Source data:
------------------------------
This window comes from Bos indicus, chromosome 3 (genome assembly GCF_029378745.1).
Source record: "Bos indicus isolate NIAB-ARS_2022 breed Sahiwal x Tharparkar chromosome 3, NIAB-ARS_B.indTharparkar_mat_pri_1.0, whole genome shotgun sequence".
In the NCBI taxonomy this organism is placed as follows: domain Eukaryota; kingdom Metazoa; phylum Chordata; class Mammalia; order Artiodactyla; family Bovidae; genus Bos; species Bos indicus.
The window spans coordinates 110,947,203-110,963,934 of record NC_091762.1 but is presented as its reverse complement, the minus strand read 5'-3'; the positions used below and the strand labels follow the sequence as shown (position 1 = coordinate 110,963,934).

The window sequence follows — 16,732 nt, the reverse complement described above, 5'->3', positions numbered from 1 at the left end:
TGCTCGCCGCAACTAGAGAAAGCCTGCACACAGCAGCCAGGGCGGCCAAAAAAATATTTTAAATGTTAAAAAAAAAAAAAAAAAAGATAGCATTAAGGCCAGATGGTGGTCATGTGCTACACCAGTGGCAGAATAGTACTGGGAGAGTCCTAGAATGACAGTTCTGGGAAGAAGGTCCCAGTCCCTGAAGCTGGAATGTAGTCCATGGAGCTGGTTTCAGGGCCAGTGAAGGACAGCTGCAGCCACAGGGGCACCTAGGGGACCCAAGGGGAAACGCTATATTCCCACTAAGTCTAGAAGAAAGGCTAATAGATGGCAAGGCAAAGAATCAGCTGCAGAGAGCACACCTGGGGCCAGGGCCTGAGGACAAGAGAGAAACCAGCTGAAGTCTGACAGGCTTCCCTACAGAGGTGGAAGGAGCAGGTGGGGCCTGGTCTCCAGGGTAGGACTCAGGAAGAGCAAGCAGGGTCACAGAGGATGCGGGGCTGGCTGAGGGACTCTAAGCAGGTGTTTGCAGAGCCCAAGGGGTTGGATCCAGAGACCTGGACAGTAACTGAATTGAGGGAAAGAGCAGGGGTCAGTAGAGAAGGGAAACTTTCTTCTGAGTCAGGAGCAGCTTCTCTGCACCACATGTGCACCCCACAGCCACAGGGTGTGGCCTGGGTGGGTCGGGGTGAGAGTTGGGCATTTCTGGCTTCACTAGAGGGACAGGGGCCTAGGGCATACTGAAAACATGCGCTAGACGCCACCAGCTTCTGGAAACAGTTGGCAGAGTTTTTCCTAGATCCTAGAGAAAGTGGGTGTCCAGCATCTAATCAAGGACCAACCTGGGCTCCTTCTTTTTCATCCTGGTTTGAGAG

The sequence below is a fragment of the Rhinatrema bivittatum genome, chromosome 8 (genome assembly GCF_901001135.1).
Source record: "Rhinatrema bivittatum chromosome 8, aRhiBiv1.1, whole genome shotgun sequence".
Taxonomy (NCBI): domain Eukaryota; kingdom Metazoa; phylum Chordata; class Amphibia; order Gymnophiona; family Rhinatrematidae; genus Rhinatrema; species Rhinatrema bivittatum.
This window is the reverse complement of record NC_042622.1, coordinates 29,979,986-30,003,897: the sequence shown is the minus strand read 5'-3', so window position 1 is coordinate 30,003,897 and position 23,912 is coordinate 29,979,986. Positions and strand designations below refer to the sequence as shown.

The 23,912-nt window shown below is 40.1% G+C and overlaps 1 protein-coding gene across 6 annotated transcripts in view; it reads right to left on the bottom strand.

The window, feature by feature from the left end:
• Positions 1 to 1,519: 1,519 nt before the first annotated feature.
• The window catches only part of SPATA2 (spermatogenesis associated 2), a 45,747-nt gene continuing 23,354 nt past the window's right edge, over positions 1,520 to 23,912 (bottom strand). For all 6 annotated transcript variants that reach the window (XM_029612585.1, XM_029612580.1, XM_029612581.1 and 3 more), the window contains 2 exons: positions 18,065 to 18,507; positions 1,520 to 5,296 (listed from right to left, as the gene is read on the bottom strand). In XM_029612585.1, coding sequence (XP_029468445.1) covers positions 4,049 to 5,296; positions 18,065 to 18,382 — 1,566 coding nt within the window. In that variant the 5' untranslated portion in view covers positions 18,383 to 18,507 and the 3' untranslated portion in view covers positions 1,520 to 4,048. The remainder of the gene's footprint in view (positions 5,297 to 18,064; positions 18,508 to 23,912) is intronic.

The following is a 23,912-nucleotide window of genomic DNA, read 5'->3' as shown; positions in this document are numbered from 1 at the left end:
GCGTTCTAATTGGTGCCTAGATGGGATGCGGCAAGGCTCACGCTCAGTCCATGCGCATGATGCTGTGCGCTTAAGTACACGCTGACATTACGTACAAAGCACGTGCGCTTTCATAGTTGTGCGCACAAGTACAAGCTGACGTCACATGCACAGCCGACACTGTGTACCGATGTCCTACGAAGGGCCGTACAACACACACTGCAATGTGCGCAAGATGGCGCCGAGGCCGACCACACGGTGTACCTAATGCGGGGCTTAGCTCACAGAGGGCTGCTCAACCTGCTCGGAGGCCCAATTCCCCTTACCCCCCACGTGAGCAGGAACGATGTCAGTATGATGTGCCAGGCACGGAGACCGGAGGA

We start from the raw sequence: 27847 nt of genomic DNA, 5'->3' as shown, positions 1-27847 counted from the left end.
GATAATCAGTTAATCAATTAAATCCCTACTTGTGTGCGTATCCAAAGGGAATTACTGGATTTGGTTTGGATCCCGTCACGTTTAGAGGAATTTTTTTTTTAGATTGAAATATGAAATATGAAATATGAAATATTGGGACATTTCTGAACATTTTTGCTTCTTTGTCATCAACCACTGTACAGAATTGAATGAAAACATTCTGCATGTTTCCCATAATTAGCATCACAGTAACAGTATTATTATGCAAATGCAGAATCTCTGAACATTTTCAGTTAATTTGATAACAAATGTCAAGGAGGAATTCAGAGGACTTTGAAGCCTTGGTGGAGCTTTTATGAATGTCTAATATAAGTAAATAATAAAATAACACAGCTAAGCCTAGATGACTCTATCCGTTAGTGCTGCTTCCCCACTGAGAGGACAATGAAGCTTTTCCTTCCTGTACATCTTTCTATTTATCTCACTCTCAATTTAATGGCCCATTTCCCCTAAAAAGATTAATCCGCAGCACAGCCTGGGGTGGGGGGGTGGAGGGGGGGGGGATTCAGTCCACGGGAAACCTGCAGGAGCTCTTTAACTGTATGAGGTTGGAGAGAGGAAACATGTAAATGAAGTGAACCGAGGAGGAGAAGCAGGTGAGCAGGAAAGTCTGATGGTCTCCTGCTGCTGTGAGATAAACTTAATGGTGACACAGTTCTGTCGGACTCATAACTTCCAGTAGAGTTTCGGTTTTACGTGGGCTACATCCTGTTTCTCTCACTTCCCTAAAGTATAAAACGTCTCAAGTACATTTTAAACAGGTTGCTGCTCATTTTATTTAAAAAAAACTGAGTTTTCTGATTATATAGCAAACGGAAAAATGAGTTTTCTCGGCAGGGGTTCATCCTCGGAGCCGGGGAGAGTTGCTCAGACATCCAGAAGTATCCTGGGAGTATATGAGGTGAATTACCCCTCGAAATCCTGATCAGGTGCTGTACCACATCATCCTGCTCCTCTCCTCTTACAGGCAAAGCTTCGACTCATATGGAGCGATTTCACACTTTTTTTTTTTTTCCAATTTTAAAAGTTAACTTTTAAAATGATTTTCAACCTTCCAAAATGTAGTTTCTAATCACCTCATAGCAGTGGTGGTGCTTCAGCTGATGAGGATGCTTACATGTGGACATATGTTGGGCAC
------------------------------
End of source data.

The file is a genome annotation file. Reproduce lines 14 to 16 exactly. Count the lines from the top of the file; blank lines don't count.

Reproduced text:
• The window catches only part of SPATA2 (spermatogenesis associated 2), a 45,747-nt gene continuing 23,354 nt past the window's right edge, over positions 1,520 to 23,912 (bottom strand). For all 6 annotated transcript variants that reach the window (XM_029612585.1, XM_029612580.1, XM_029612581.1 and 3 more), the window contains 2 exons: positions 18,065 to 18,507; positions 1,520 to 5,296 (listed from right to left, as the gene is read on the bottom strand). In XM_029612585.1, coding sequence (XP_029468445.1) covers positions 4,049 to 5,296; positions 18,065 to 18,382 — 1,566 coding nt within the window. In that variant the 5' untranslated portion in view covers positions 18,383 to 18,507 and the 3' untranslated portion in view covers positions 1,520 to 4,048. The remainder of the gene's footprint in view (positions 5,297 to 18,064; positions 18,508 to 23,912) is intronic.

The following is a 23,912-nucleotide window of genomic DNA, read 5'->3' as shown; positions in this document are numbered from 1 at the left end:
GCGTTCTAATTGGTGCCTAGATGGGATGCGGCAAGGCTCACGCTCAGTCCATGCGCATGATGCTGTGCGCTTAAGTACACGCTGACATTACGTACAAAGCACGTGCGCTTTCATAGTTGTGCGCACAAGTACAAGCTGACGTCACATGCACAGCCGACACTGTGTACCGATGTCCTACGAAGGGCCGTACAACACACACTGCAATGTGCGCAAGATGGCGCCGAGGCCGACCACACGGTGTACCTAATGCGGGGCTTAGCTCACAGAGGGCTGCTCAACCTGCTCGGAGGCCCAATTCCCCTTACCCCCCACGTGAGCAGGAACGATGTCAGTATGATGTGCCAGGCACGGAGACCGGAGGA